Morrisonmp at The Rhetorical Gamer talks about campaign-down design.
Briefly, I think it’s a great idea.
My Campaign and Scenario Design series talks about how to do exactly what he’s talking about.
The way I go about it, I can work at the scenario, campaign, or setting level with about the same ease, defining only as much as I need to right now. The templates I use capture what I need at a narrative level without digging too much into the mechanics of it, and they are really quite modular. When I devise a campaign, for example, I might map out various scenarios (‘adventures’/’modules’) that I think are likely to come up related to the campaign, and why the scenarios might happen and how the PCs find out and… so on.
Not all of them will be used, and during play I may realize others are possible I hadn’t thought of. I might need to be careful in how I integrate them, but I can expand on or change the direction of the campaign. Oddly, it’s usually easier to make a bigger change (a new scenario to a campaign) than it is to add a smaller piece (a new scene to a current scenario). This is mostly because I can usually make campaign-level changes offline, while scenario changes tend to happen real time, but also because they work at different levels of abstraction. I don’t need to make a scenario evocative and exciting (and rules-consistent) Right Now, I don’t even need details (like, say, names) for a while yet.
I like to use the GDQ series of modules as an example, even though I consider it kind of crude in execution. I might mentally map out several different scenarios (each of the giant strongholds, including some that weren’t present in the original series), providing links between them (and even hints and links to later — even the Hill Giant stronghold had links to the drow, though they were almost impossible to use at that point).
Doing it this way you don’t actually have to prepare detail until it looks like it’s going to be needed. I know there are five or six giant strongholds that could be raided, and I’ve identified the likely links (clues and travel paths) between them (and perhaps some of the benefits of pursuing them — special items or scenes I can imagine for inclusion, though I don’t push the non-critical elements yet, I just note the cool stuff that comes to me).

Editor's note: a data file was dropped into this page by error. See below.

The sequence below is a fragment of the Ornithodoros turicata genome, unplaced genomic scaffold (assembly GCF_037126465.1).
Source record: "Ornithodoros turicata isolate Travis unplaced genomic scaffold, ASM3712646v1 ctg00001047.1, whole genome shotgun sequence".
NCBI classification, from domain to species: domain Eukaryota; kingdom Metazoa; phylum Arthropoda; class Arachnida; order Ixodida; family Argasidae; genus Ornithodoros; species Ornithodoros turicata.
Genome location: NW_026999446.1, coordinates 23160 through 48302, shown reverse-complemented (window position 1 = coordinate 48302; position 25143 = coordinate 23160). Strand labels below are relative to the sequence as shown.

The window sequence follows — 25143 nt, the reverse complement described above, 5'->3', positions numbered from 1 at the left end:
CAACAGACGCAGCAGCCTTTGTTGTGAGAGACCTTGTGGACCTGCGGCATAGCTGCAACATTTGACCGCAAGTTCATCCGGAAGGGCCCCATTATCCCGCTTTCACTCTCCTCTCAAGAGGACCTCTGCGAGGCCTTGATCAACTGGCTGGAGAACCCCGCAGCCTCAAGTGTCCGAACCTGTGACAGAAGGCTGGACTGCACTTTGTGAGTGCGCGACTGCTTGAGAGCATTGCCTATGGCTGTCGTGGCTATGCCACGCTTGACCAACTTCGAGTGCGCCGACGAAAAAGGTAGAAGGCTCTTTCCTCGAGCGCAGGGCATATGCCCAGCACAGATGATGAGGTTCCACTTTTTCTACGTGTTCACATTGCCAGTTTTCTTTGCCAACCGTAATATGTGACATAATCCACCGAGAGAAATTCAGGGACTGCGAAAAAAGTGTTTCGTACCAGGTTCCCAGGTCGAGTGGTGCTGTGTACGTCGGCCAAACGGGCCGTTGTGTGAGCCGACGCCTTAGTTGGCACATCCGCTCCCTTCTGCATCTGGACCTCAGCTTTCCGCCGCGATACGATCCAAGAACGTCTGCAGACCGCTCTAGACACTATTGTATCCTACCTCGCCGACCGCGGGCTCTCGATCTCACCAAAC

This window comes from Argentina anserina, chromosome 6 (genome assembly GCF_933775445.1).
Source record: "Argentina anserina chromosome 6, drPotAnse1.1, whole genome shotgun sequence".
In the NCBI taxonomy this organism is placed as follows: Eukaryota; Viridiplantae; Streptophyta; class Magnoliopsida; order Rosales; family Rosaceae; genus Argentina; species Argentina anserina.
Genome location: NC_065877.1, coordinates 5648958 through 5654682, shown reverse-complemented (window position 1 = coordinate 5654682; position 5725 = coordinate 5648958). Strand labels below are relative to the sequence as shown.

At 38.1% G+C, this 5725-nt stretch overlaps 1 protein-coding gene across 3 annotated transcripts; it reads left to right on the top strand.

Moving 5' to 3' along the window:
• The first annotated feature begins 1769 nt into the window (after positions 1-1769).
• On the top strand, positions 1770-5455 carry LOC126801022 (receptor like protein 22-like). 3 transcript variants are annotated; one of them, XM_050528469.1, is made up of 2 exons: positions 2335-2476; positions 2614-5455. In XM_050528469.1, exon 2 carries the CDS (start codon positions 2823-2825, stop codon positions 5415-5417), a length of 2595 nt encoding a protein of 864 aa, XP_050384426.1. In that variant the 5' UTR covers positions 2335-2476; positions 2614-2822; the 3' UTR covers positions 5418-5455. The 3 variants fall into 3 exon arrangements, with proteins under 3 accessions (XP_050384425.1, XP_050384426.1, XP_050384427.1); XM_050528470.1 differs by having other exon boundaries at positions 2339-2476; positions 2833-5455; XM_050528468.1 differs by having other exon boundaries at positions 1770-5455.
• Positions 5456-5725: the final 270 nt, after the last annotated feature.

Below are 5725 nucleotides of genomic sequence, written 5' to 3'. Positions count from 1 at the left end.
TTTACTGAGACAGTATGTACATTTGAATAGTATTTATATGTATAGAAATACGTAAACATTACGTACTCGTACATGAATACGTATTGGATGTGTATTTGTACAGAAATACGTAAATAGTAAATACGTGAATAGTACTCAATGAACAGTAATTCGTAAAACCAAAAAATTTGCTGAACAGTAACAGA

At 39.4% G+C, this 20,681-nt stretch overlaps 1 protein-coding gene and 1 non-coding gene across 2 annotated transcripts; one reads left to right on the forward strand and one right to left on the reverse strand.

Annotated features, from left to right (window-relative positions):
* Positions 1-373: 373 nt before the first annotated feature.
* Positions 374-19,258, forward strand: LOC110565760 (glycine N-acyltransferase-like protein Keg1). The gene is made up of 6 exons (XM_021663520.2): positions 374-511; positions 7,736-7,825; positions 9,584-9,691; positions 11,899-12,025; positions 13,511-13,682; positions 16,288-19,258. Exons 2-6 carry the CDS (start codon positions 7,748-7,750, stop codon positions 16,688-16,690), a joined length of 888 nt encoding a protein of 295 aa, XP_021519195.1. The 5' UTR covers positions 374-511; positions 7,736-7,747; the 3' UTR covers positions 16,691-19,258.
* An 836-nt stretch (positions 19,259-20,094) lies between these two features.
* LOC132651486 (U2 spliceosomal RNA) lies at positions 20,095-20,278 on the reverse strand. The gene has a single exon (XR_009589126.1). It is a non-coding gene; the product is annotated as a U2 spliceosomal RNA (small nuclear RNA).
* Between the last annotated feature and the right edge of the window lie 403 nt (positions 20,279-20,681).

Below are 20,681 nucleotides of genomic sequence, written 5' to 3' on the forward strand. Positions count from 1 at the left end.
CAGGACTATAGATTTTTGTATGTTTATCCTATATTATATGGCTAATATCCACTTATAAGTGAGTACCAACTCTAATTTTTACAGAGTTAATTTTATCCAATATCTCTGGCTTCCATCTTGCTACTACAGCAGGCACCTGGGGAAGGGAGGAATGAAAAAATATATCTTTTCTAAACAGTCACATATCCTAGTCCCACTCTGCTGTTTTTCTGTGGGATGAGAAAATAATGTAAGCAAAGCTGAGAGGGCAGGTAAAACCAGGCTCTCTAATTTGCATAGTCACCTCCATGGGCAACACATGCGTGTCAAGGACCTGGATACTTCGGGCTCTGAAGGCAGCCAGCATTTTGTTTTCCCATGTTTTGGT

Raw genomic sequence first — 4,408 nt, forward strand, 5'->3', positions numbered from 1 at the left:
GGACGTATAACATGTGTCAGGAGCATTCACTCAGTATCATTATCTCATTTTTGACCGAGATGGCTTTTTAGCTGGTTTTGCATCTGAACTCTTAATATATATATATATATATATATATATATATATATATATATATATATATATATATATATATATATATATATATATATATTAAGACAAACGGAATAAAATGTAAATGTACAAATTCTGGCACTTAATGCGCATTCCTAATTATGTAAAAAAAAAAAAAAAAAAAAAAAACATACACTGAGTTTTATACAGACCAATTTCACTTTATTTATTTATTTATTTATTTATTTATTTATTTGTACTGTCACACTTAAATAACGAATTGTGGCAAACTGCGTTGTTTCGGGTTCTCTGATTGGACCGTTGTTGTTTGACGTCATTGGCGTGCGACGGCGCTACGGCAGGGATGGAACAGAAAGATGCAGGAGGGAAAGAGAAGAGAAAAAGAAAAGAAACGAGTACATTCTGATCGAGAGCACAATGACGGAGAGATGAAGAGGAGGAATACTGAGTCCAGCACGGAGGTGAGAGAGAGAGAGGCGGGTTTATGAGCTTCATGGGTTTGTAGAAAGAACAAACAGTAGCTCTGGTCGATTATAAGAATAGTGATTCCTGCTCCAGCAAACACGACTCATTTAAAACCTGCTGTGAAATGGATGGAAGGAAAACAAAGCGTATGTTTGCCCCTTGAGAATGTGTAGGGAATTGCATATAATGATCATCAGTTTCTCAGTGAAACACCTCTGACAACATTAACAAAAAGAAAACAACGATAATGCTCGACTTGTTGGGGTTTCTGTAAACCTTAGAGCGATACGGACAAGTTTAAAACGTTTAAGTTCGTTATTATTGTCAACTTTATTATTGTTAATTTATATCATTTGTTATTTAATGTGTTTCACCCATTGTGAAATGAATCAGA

It doesn’t take long to map out a campaign this way. It can also lead to some wicked player agency because you need to think ahead about how things link up and can thus provide information about them (unlike the original series, which ramrodded the PCs through the giant stronghold — ‘go or we kill you’ instructions from your ‘noble’ employers if you balked, as I recall). You might get a hint that there is more information at this location, that that location is probably too hard to survive yet, this other one is where you will probably learn the most but you need to find out where it is, that there is some excellent tool/weapon/magic to be gained over here than can probably help…
By focusing your initial work on high-level (hierarchical, not power necessarily) entities and their relationships early you can get a flexible campaign with lots of player agency built-in. You don’t even necessarily lose much work if the players decide not to bite — the initial time investment doesn’t need to be very large, really, and any initial detail work you’ve done can probably be salvaged for use elsewhere.
What’s not to love?
Thanks for the link. It’s interesting that I never thought about it but you make a great point concerning Against the Giants. It’s a nice campaign arc with simple links and intriguing clues spaced throughout. I especially appreciate your point that some information will be useless when it’s found but will make sense later.
In games I’ve run, this kind of information is sometimes completely overlooked, sometimes obsessed over, and sometimes leads to whole other adventures… just the way I like it.
Indeed. I often throw some ideas out there — provide clues and facts I cannot yet explain — just as bait. If the players decide they’re interested we can pursue it, otherwise it gets forgotten.
No worries. Ideas and weird facts are easy to come by.
When it comes to campaign structure, though, having the general framework in place makes it much easier to form a consistent presentation. I find it doesn’t really take a huge amount of effort, and it saves you a lot of pain of “what happens next?” — if in doubt, move to another piece you’ve already thought about.